For single-family homes, appraisers use the comps approach. They analyze the target property’s characteristics (e.g., size, location, style, etc.), then find properties as similar as possible that have recently sold. Using this comp information, appraisers can determine the value of your property as accurately as possible. They look at what the market has recently paid for similar properties, and they use those prices to value your property.

While appraisals provide you with the most accurate estimated value possible, you need to pay for this reliability. Appraisals tend to cost between $500 to $700, and they can cost even more for after-rehab value (ARV) appraisals. They also take significantly more time. A formal appraisal results in an extensive, detailed report, and this paperwork takes time to complete. 

For these reasons, appraisals don’t make sense for lenders looking for quick, inexpensive valuations. But, for homebuyers and investors, appraisals provide critical reliability for home values.


After broadly outlining the above two valuation techniques, the question remains, is a BPO better than an appraisal? The answer to this question depends on what you want from the valuation.  You need to weigh your situation’s cost, time, and reliability factors.

For lenders in foreclosure situations, cost and time take priority over reliability. Lenders don’t need a highly accurate valuation. Instead, they want a rough estimate to confirm how much they’ll receive in a foreclosure auction. And they want this rough estimate quickly and inexpensively. As a result, BPOs tend to make more sense for lenders in REO situations.

On the other hand, there’s really no time when investors should use a BPO. Before entering a house flipping deal, investors need to confirm the deal’s budget. They need to verify that they’ll make a profit on a deal. After-rehab value plays a critical role in this profit calculation. For instance, if a deal’s numbers result in a $30,000 profit at a $250,000 selling price, that profit hinges on the accuracy of the selling price. If a $250,000 ARV turns out to be closer to $200,000, that profitable deal just became a loss.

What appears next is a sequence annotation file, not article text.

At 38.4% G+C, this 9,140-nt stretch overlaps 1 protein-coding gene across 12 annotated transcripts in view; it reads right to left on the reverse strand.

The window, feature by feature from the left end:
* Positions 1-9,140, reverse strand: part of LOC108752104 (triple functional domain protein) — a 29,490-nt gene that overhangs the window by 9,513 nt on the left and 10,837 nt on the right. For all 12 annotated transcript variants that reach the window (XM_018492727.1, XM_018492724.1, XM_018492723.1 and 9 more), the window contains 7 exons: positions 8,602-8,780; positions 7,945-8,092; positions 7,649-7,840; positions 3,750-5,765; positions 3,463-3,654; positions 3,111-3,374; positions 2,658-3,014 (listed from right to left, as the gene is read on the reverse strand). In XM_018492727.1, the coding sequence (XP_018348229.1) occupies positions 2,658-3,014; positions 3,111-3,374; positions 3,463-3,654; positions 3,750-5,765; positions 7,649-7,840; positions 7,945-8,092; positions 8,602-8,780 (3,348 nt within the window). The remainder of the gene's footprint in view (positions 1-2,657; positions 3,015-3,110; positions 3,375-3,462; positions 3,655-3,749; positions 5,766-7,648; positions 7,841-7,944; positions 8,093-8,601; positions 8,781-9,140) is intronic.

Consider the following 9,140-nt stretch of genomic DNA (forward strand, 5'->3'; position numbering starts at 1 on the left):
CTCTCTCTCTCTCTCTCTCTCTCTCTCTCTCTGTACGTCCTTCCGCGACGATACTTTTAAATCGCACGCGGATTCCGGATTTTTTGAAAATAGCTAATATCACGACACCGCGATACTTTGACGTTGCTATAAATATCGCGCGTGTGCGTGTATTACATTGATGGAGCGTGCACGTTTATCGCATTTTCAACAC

This basic example outlines why investors should never gamble with valuations. While you need to pay more for an ARV appraisal, what you gain in reliability and accuracy outweighs this additional expense.


I also want to discuss a middle ground evaluation approach—evaluations. With an evaluation, a real estate agent assesses property and looks at comps to determine a value. But, they do it themselves (as opposed to outsourcing the process like BPOs).  As a result, evaluations provide more reliability than BPOs, while costing less than appraisals.

For investors who want a reasonably reliable valuation without the expense of an appraisal, evaluations represent a good alternative. However, I wouldn’t advise going this route if you don’t have an established relationship with the agent completing the evaluation. As with any service, the results will depend on the competence and effort of the agent conducting the evaluation. Here at The Investor's Edge, we do evaluations before funding a deal:

  • A virtual appraisal is done in-house.
  • Two independent agents visit the property and confirm the values.


Investors should keep in mind that values are fluid. In other words, how the market values a property today will likely differ from the value tomorrow. Interest rates can go up or down, construction costs can increase, and various other economic factors can affect values. Whether using a BPO, appraisal, or evaluation, the older the valuation, the less relevant.